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Balanced Scorecard

Balanced Scorecard
The balanced scorecard is a strategic planning and management system that is used extensively in business and industry, government, and nonprofit organizations worldwide to align business activities to the vision and strategy of the organization, improve internal and external communications, and monitor organization performance against strategic goals. It was originated by Drs. Robert Kaplan (Harvard Business School) and David Norton as a performance measurement framework that added strategic non-financial performance measures to traditional financial metrics to give managers and executives a more balanced view of organizational performance. 
While the phrase balanced scorecard was coined in the early 1990s, the roots of the this type of approach are deep, and include the pioneering work of General Electric on performance measurement reporting in the 1950’s and the work of French process engineers (who created theTableau de Bord – literally, a dashboard of performance measures) in the early part of the 20th century. The balanced scorecard has evolved from its early use as a simple performance measurement framework to a full strategic planning and management system. The “new” balanced scorecard transforms an organization’s strategic plan from an attractive but passive document into the marching orders for the organization on a daily basis. It provides a framework that not only provides performance measurements, but helps planners identify what should be done and measured. It enables executives to truly execute their strategies.
The BSC method of Kaplan and Norton is a strategic approach and performance management system that enables organizations to translate a companys vision and strategy into implementation, working from 4 perspectives:

1. financial perspective,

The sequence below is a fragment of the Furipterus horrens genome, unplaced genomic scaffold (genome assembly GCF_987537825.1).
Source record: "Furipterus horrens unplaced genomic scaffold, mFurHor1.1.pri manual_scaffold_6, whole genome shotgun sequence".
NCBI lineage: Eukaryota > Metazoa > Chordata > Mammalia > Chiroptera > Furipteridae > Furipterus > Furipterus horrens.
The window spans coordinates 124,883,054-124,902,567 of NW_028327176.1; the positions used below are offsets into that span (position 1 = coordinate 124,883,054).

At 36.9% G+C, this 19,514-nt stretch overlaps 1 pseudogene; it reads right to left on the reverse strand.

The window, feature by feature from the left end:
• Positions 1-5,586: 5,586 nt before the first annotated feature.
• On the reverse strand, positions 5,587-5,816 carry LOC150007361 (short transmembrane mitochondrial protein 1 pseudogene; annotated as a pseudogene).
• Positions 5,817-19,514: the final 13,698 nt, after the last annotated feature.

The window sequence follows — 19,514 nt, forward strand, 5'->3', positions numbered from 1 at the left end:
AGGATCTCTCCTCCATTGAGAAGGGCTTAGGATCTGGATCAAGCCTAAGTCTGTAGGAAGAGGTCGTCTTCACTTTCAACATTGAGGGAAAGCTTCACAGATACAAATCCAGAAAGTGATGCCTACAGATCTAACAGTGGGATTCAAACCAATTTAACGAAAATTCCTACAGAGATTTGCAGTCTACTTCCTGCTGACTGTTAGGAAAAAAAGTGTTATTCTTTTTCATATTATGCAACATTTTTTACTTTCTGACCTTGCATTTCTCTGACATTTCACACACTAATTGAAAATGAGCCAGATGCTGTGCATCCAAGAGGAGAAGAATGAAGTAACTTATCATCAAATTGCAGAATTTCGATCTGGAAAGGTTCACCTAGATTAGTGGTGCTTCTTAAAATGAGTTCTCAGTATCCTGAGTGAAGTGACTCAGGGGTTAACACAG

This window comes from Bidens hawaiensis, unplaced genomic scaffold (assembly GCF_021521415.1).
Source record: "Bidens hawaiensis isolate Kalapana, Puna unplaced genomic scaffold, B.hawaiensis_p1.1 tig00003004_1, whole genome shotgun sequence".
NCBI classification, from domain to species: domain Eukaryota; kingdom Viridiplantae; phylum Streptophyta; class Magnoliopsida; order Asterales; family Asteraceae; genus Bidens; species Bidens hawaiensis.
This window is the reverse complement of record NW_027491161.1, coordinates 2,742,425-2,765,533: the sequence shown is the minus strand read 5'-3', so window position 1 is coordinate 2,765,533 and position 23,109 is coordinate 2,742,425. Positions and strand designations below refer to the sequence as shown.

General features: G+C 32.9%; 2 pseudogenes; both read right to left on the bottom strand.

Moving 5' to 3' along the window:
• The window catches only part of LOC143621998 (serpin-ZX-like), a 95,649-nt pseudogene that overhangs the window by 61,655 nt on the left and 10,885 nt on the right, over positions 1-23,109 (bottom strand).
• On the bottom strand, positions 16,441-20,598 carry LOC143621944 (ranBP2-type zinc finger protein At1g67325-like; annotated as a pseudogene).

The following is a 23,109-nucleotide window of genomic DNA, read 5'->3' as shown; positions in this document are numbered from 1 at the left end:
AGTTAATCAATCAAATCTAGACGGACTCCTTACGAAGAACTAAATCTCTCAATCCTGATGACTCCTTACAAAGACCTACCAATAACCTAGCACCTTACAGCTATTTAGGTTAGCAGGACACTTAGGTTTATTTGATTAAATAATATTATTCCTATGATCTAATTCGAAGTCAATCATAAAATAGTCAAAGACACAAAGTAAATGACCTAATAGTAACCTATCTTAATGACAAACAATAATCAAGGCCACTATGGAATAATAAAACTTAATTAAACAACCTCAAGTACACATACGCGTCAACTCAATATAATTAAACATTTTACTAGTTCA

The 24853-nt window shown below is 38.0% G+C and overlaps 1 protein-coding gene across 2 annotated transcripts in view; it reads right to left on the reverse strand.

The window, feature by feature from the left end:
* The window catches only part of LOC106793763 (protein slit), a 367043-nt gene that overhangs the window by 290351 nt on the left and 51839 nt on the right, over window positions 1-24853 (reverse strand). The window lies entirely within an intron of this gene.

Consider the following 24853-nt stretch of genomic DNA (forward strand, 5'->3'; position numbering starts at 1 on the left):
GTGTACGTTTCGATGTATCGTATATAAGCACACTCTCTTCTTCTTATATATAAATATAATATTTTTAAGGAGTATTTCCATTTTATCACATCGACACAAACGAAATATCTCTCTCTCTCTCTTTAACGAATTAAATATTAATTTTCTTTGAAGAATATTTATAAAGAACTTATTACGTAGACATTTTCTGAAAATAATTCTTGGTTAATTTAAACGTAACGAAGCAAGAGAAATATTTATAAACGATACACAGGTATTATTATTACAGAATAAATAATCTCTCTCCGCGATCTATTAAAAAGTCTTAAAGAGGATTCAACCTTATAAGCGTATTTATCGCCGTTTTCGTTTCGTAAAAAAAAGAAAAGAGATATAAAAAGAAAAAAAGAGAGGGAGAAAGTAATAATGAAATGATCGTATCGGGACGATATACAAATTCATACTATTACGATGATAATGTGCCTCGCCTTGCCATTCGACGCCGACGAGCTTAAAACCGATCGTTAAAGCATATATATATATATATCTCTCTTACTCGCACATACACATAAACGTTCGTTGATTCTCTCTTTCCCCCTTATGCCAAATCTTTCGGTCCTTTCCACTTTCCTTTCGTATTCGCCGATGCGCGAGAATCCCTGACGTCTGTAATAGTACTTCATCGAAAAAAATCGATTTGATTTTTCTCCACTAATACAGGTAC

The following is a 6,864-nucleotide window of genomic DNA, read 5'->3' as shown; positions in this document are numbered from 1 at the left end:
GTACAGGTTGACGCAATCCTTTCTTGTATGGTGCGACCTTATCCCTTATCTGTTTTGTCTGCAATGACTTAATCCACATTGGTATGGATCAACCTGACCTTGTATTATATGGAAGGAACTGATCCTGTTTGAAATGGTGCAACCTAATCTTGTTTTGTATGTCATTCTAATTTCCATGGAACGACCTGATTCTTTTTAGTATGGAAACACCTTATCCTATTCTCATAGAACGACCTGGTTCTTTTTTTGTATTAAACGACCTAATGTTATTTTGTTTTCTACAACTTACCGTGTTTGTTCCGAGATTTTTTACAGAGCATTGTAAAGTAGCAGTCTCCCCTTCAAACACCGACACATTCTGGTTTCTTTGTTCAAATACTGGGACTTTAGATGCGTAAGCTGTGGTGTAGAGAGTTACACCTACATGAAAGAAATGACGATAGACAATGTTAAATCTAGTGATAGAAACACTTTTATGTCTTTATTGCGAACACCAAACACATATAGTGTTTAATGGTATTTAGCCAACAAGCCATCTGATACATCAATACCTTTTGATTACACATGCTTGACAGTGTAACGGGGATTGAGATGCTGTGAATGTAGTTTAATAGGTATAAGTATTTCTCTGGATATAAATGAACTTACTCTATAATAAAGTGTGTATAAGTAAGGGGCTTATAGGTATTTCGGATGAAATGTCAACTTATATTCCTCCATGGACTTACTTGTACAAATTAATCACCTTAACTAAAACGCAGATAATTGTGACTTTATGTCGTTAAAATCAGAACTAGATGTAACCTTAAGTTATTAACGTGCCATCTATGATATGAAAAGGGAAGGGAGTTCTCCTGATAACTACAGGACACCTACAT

2. customer perspective,

3. business process perspective,

4. learning and growth perspective.

Ad 1: The BSC / Financial perspective: Kaplan and Norton do not disregard the traditional need for financial data. Timely and accurate funding data will always be a priority, and managers will do whatever necessary to provide it. In fact, often there is more than enough handling and processing of financial data. With the implementation of a corporate database, it is hoped that more of the processing can be centralized and automated. But the point is that the current emphasis on financials leads to the unbalanced situation with regard to other perspectives. There is perhaps a need to include additional financial-related data, such as risk assessment and cost-benefit data, in this category.
Ad 2: The BSC / Customer perspective: recent management philosophy has shown an increasing realization of the importance of customer focus and customer satisfaction in any business. These are leading indicators: if customers are not satisfied, they will eventually find other suppliers that will meet their needs. Poor performance from this perspective is thus a leading indicator of future decline, even though the current financial picture may look good. In developing metrics for satisfaction, customers should be analyzed in terms of kinds of customers and the kinds of processes for which we are providing a product or service to those customer groups.
Ad 3: The BSC / Business Process perspective refers to internal business processes. Metrics based on this perspective allow the managers to know how well their business is running, and whether its products and services conform to customer requirements (the mission). These metrics have to be carefully designed by those who know these processes most intimately. In addition to the strategic management process, two kinds of business processes may be identified: a) mission-oriented processes, and b) support processes. Mission-oriented processes are the special functions of government offices, and many unique problems are encountered in these processes. The support processes are more repetitive in nature, and hence easier to measure and benchmark using generic metrics.
Ad 4: The BSC / Learning and Growth perspective includes employee training and corporate cultural attitudes related to both individual and corporate self-improvement. In a knowledge-worker organization, people are the main resource. In the current climate of rapid technological change, it is becoming necessary for knowledge workers to be in a continuous learning mode. Government agencies often find themselves unable to hire new technical workers and at the same time is showing a decline in training of existing employees. Kaplan and Norton emphasize that learning is more than training; it also includes things like mentors and tutors within the organization, as well as that ease of communication among workers that allows them to readily get help on a problem when it is needed. It also includes technological tools such as an Intranet.
The integration of these four perspectives into a graphical appealing picture have made the Balanced Scorecard method a very successful methodology within the Value Based Management philos